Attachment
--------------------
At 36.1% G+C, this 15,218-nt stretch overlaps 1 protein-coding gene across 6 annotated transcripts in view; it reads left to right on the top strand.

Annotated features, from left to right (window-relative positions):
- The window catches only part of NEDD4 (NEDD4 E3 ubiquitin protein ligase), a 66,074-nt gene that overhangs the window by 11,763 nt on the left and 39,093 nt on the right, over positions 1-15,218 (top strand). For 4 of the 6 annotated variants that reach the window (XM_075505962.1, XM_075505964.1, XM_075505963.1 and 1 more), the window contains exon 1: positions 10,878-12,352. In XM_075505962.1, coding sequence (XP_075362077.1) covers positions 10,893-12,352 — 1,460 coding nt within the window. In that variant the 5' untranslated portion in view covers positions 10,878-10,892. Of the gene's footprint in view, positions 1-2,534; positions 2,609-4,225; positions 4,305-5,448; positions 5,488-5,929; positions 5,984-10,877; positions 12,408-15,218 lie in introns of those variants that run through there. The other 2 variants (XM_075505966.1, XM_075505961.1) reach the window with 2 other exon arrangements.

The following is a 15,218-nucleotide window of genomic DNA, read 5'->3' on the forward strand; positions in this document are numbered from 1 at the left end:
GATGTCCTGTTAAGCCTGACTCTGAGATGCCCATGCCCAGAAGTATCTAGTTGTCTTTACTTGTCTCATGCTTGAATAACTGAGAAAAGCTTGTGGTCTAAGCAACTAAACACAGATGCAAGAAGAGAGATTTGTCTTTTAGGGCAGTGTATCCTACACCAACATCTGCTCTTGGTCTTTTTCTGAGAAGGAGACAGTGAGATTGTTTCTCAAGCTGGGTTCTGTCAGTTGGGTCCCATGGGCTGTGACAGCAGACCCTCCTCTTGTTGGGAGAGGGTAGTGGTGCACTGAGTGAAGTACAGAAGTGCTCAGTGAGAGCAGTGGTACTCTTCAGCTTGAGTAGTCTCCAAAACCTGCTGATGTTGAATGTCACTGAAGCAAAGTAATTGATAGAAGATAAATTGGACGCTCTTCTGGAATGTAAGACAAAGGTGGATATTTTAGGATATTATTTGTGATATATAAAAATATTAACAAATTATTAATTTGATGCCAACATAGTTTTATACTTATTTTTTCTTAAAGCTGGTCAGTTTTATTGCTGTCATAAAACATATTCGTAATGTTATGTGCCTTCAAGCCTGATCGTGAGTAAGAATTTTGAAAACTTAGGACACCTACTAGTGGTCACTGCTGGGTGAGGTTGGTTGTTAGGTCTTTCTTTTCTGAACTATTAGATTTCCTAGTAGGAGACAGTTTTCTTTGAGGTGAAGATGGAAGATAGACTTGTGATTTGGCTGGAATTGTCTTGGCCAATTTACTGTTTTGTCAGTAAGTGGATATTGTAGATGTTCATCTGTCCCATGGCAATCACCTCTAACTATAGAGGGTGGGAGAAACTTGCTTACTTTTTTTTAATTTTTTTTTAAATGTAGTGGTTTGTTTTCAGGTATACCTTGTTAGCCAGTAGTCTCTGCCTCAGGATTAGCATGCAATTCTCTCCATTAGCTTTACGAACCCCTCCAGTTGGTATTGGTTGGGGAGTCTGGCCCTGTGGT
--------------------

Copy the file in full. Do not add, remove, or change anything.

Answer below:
At 36.1% G+C, this 15,218-nt stretch overlaps 1 protein-coding gene across 6 annotated transcripts in view; it reads left to right on the top strand.

Annotated features, from left to right (window-relative positions):
- The window catches only part of NEDD4 (NEDD4 E3 ubiquitin protein ligase), a 66,074-nt gene that overhangs the window by 11,763 nt on the left and 39,093 nt on the right, over positions 1-15,218 (top strand). For 4 of the 6 annotated variants that reach the window (XM_075505962.1, XM_075505964.1, XM_075505963.1 and 1 more), the window contains exon 1: positions 10,878-12,352. In XM_075505962.1, coding sequence (XP_075362077.1) covers positions 10,893-12,352 — 1,460 coding nt within the window. In that variant the 5' untranslated portion in view covers positions 10,878-10,892. Of the gene's footprint in view, positions 1-2,534; positions 2,609-4,225; positions 4,305-5,448; positions 5,488-5,929; positions 5,984-10,877; positions 12,408-15,218 lie in introns of those variants that run through there. The other 2 variants (XM_075505966.1, XM_075505961.1) reach the window with 2 other exon arrangements.

The following is a 15,218-nucleotide window of genomic DNA, read 5'->3' on the forward strand; positions in this document are numbered from 1 at the left end:
GATGTCCTGTTAAGCCTGACTCTGAGATGCCCATGCCCAGAAGTATCTAGTTGTCTTTACTTGTCTCATGCTTGAATAACTGAGAAAAGCTTGTGGTCTAAGCAACTAAACACAGATGCAAGAAGAGAGATTTGTCTTTTAGGGCAGTGTATCCTACACCAACATCTGCTCTTGGTCTTTTTCTGAGAAGGAGACAGTGAGATTGTTTCTCAAGCTGGGTTCTGTCAGTTGGGTCCCATGGGCTGTGACAGCAGACCCTCCTCTTGTTGGGAGAGGGTAGTGGTGCACTGAGTGAAGTACAGAAGTGCTCAGTGAGAGCAGTGGTACTCTTCAGCTTGAGTAGTCTCCAAAACCTGCTGATGTTGAATGTCACTGAAGCAAAGTAATTGATAGAAGATAAATTGGACGCTCTTCTGGAATGTAAGACAAAGGTGGATATTTTAGGATATTATTTGTGATATATAAAAATATTAACAAATTATTAATTTGATGCCAACATAGTTTTATACTTATTTTTTCTTAAAGCTGGTCAGTTTTATTGCTGTCATAAAACATATTCGTAATGTTATGTGCCTTCAAGCCTGATCGTGAGTAAGAATTTTGAAAACTTAGGACACCTACTAGTGGTCACTGCTGGGTGAGGTTGGTTGTTAGGTCTTTCTTTTCTGAACTATTAGATTTCCTAGTAGGAGACAGTTTTCTTTGAGGTGAAGATGGAAGATAGACTTGTGATTTGGCTGGAATTGTCTTGGCCAATTTACTGTTTTGTCAGTAAGTGGATATTGTAGATGTTCATCTGTCCCATGGCAATCACCTCTAACTATAGAGGGTGGGAGAAACTTGCTTACTTTTTTTTAATTTTTTTTTAAATGTAGTGGTTTGTTTTCAGGTATACCTTGTTAGCCAGTAGTCTCTGCCTCAGGATTAGCATGCAATTCTCTCCATTAGCTTTACGAACCCCTCCAGTTGGTATTGGTTGGGGAGTCTGGCCCTGTGGT